Yet, rather than asking these questions, the communicator was going to rework the brochure as requested simply because that was the request.
It’s time to dig deeper and stop robotically completing every request you receive. At face value the task may seem straightforward, but…what’s the problem?
How do you tackle client requests? I’d love to hear your stories. Leave me a comment below.
It often amazes me how one key theme will emerge from numerous conversations with unrelated people in the course of one or two weeks. And it happens all the time.
This week is no different.
I’ve stared at this article for the better part of an hour.
Dedication, you might call it, were you the flattering type (thanks!). Idiocy, you might counter, if you weren’t. But let’s label it perfectionism, the bane of the diligent writer, and the whole messy reason I’ve rewritten this introductory sequence three times over.
I’m tempted to rewrite it again.
That’s the terrible truth of it: perfectionism, celebrated in fields that demand little attachment to your work, proves a dangerous hurdle for folks who make a living off the sweat, blood and tears they pour onto the page.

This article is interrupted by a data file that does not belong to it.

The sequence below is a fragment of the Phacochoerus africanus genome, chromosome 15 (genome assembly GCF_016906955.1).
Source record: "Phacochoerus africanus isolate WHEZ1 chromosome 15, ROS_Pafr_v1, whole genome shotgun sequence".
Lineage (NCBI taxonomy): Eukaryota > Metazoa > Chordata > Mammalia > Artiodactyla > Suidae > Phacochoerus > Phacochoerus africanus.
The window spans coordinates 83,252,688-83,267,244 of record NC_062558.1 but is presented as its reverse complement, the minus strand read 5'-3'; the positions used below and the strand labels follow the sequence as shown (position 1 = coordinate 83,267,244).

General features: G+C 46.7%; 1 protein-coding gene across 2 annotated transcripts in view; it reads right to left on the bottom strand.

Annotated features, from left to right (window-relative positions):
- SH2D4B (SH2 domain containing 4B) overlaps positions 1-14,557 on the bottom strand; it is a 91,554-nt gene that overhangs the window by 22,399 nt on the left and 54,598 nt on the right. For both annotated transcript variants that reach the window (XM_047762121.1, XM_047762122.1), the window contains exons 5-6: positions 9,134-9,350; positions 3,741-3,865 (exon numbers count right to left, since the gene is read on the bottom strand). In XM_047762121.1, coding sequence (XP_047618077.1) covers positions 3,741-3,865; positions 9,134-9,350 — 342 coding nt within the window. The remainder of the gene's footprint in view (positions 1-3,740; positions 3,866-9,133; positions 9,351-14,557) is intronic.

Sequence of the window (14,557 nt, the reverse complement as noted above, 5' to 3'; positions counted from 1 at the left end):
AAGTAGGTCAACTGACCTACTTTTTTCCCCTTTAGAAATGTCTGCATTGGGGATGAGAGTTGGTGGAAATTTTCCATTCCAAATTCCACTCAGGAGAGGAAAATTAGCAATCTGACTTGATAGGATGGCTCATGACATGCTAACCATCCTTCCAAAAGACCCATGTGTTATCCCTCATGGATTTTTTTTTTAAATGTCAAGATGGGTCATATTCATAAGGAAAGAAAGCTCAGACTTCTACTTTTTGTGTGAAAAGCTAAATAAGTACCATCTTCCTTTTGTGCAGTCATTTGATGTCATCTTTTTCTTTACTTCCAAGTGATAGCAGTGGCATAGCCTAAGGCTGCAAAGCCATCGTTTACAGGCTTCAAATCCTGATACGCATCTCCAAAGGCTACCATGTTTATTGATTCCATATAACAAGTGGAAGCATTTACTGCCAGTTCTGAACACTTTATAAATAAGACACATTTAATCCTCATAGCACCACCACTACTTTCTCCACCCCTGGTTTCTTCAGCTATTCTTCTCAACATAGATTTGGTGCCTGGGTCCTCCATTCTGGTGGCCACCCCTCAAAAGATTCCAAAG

Been there. Done that.
Next came the conversation with a coworker about “analysis paralysis.” You know, that horrible condition that causes some to overthink everything. To re-read, review and re-analyze everything you write over and over and over again until you lose sight of the primary objective – and drive everyone else nuts.
I’ve worked with a few people inflicted with this debilitating condition. You?
Finally, the frustration of a client regarding the inability of his writer to produce anything on time because she wanted it to be perfect – instead of striving for simply well-written, clear, accurate and on-time.
But, I Need an ‘A+’
Some will say that this constant re-analysis and obsession with perfection is a necessary evil. They say it has to be just perfect. “Should we use ‘that’ or ‘which’? Should we flip the clauses? Should this sentence be shorter? Longer? Should I add more paragraphs? Delete some paragraphs?”
Does the article clearly articulate your primary objective? Does it accomplish your goal, as-is, without any further changes? Is it clear, concise and compelling? If the answer is ‘yes,’ then you’re finished. The article is complete. Call it a day, and move on to the next task on your bulging to-do list.
“But it needs to be an “A+!” It could be better. If we just tweak it a bit more, it could be great. I’ve been thinking about this particular paragraph, and I think we could modify this one word to make all the difference.”
It Can Always Be Improved